Joel Coen had a thought-provoking answer to an audience question at the press conference following the New York Film Festival Press & Industry screening. The question: Is failure more interesting than success? Snappy answer: no, but it’s less lucrative.
Joel’s answer: “The success movies have been done, haven’t they?”
“Inside Llewyn Davis” is a study of a character, Llewyn Davis (Oscar Isaac) — sometimes inspired, sometimes an asshole — striving to be authentic in an artistic culture, the turn of the sixties folk revival, when authenticity mattered. My inference: flip to the present — how much does it matter in contemporary cultural creation. Discuss. Insert “Iron Man 4” joke here.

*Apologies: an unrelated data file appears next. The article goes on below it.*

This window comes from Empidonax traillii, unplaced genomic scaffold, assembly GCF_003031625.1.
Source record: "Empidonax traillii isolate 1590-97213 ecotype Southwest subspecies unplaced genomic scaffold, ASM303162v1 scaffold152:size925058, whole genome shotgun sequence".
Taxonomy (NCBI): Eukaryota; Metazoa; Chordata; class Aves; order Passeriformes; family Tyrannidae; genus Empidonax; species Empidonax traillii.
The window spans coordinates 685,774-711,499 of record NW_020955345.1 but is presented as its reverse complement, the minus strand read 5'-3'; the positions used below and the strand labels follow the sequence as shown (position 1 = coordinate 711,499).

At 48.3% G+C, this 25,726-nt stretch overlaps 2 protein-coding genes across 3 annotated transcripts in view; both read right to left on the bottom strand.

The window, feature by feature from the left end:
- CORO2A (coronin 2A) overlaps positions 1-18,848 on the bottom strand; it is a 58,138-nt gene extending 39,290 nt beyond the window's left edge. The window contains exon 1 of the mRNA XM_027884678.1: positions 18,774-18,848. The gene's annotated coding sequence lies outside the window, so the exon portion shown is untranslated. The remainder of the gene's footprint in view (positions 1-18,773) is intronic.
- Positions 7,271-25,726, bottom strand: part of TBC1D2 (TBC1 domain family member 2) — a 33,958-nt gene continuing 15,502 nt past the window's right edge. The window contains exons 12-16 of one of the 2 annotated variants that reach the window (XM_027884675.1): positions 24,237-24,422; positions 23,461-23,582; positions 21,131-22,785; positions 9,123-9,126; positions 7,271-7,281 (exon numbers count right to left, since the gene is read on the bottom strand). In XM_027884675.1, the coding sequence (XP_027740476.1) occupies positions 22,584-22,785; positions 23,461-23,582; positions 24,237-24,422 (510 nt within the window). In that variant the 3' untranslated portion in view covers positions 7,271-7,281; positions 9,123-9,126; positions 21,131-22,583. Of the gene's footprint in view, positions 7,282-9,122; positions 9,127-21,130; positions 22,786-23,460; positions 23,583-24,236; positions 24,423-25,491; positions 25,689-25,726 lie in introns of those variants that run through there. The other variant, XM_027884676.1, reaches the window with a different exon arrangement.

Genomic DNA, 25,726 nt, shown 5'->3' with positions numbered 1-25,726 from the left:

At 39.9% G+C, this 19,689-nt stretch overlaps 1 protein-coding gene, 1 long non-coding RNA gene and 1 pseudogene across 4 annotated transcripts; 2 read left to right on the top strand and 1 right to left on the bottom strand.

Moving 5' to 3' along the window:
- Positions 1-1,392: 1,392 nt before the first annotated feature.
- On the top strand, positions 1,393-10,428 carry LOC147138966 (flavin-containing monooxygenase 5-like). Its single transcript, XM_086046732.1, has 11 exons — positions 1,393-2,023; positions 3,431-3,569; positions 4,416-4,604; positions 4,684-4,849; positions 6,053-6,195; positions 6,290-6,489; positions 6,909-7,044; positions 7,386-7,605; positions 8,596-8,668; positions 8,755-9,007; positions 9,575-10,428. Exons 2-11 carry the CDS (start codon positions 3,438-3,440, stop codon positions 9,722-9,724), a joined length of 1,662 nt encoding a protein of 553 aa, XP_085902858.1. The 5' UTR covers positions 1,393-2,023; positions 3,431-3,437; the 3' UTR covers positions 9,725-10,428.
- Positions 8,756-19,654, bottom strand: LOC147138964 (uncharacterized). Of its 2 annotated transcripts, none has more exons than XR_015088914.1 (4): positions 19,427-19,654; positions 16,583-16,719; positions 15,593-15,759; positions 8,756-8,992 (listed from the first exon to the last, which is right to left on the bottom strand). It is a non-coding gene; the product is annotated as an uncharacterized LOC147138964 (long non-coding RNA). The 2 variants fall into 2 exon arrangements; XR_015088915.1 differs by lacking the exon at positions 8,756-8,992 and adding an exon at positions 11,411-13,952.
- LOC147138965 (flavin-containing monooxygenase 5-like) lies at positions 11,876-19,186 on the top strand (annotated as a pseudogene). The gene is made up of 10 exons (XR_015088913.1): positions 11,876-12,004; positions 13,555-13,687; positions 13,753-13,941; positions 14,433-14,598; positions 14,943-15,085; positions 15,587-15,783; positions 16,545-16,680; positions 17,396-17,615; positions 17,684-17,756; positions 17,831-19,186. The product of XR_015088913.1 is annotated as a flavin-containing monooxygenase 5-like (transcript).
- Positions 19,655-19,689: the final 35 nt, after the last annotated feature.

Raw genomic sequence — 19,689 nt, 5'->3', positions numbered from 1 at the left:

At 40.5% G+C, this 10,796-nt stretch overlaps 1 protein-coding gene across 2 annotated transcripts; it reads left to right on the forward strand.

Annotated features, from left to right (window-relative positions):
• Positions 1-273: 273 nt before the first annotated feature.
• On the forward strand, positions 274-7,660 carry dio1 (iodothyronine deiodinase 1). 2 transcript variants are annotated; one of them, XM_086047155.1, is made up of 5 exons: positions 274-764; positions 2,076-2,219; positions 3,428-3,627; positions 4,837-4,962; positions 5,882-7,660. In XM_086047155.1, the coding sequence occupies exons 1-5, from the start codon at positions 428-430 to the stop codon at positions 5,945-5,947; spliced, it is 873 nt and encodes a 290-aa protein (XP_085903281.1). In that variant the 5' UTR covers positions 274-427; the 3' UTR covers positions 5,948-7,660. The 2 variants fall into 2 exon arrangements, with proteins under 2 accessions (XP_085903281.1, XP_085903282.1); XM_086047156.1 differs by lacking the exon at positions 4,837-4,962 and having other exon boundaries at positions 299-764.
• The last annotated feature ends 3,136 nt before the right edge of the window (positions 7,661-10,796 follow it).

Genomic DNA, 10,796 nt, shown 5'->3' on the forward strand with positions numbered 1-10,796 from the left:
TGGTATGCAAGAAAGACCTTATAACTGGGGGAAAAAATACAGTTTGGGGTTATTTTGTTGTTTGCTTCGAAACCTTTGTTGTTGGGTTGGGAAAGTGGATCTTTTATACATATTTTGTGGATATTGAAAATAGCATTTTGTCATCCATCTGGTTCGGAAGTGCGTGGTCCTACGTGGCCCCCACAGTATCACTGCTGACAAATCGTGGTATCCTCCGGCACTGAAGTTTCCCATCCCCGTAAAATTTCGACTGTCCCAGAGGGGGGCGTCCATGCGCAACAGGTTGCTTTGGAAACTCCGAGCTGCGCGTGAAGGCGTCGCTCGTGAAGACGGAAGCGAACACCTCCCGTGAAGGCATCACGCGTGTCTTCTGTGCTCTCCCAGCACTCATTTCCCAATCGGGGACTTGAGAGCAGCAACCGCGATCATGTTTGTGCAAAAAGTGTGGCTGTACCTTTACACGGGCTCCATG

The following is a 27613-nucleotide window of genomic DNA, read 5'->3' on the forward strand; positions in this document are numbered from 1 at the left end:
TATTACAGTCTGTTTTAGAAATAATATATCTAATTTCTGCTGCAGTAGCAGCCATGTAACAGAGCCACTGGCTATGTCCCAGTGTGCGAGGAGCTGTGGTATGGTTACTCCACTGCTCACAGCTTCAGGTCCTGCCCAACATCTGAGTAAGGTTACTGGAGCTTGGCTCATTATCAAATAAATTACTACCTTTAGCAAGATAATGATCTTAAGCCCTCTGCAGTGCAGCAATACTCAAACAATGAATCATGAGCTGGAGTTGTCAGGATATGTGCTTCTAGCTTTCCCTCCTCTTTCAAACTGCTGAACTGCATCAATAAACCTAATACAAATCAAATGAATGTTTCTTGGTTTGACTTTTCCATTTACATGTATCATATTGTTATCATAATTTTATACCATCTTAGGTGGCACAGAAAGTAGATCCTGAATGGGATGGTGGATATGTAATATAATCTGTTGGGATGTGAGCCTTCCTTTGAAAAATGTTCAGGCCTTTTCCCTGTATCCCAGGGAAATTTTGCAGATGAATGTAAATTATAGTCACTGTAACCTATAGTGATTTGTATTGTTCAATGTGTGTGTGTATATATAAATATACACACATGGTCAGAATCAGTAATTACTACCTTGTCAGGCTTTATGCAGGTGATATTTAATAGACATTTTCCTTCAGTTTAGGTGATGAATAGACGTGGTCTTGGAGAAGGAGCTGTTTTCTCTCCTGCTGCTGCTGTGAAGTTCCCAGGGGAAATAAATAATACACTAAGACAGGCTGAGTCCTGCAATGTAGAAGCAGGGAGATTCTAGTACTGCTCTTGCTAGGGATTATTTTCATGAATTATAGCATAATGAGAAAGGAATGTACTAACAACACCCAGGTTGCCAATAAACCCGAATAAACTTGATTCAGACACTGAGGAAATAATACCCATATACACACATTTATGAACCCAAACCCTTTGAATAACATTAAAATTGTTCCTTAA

One of the central themes “Inside Llewyn Davis” presents is the challenge to remain authentic on the razor’s edge between success and failure.
Joel had a right-brain response to the question about why their films are embedded in specific times and places: “It’s hard for us to imagine stories divorced from specific locales.” It’s notable that both brothers are Fifties babies who would have grown up in a household that idolized folkies like Joan Baez, Pete Seger and Peter, Paul and Mary, and later Bob Dylan nee Zimmerman.
Without getting all autobiographical (see “A Selfish Man”), Ethan went right brain while getting more specific about why the Sixties folk scene resonated for the brothers: “the tortured relationship to success, making new crap out of old crap; not wanting to sell out and wanting to perform. The authenticity they….” he petered out, apologizing for being vague, but he was circling the heartfelt nugget of truth.
The Coens strive to be authentic in a form that rewards recycling, and yet they have the same drive to perform and succeed as many other artists that have landed on either side of that razor’s edge of success and failure.